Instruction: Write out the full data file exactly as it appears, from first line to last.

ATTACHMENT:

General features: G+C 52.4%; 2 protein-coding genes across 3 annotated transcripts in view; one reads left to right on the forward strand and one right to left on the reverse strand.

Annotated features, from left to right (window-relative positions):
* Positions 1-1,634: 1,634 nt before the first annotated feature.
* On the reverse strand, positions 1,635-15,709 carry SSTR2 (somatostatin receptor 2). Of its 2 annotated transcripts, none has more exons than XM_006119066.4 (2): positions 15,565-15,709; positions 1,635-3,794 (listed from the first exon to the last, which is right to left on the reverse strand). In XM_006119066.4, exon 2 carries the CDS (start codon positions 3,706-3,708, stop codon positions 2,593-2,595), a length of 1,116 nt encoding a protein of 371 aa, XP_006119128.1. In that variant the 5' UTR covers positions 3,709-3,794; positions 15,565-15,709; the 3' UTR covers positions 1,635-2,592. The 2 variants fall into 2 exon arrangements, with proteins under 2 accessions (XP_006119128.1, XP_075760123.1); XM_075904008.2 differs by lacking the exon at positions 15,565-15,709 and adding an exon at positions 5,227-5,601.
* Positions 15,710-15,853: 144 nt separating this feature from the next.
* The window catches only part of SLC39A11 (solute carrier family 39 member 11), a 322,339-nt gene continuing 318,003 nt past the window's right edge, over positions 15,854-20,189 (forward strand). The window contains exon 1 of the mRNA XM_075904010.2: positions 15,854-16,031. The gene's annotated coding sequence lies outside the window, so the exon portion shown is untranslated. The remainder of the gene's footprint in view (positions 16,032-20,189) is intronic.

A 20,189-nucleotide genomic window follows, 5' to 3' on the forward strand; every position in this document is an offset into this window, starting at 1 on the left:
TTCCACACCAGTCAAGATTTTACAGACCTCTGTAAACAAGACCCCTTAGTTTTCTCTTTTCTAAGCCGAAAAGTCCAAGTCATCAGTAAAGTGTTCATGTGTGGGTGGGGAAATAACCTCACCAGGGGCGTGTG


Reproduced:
General features: G+C 52.4%; 2 protein-coding genes across 3 annotated transcripts in view; one reads left to right on the forward strand and one right to left on the reverse strand.

Annotated features, from left to right (window-relative positions):
* Positions 1-1,634: 1,634 nt before the first annotated feature.
* On the reverse strand, positions 1,635-15,709 carry SSTR2 (somatostatin receptor 2). Of its 2 annotated transcripts, none has more exons than XM_006119066.4 (2): positions 15,565-15,709; positions 1,635-3,794 (listed from the first exon to the last, which is right to left on the reverse strand). In XM_006119066.4, exon 2 carries the CDS (start codon positions 3,706-3,708, stop codon positions 2,593-2,595), a length of 1,116 nt encoding a protein of 371 aa, XP_006119128.1. In that variant the 5' UTR covers positions 3,709-3,794; positions 15,565-15,709; the 3' UTR covers positions 1,635-2,592. The 2 variants fall into 2 exon arrangements, with proteins under 2 accessions (XP_006119128.1, XP_075760123.1); XM_075904008.2 differs by lacking the exon at positions 15,565-15,709 and adding an exon at positions 5,227-5,601.
* Positions 15,710-15,853: 144 nt separating this feature from the next.
* The window catches only part of SLC39A11 (solute carrier family 39 member 11), a 322,339-nt gene continuing 318,003 nt past the window's right edge, over positions 15,854-20,189 (forward strand). The window contains exon 1 of the mRNA XM_075904010.2: positions 15,854-16,031. The gene's annotated coding sequence lies outside the window, so the exon portion shown is untranslated. The remainder of the gene's footprint in view (positions 16,032-20,189) is intronic.

A 20,189-nucleotide genomic window follows, 5' to 3' on the forward strand; every position in this document is an offset into this window, starting at 1 on the left:
TTCCACACCAGTCAAGATTTTACAGACCTCTGTAAACAAGACCCCTTAGTTTTCTCTTTTCTAAGCCGAAAAGTCCAAGTCATCAGTAAAGTGTTCATGTGTGGGTGGGGAAATAACCTCACCAGGGGCGTGTG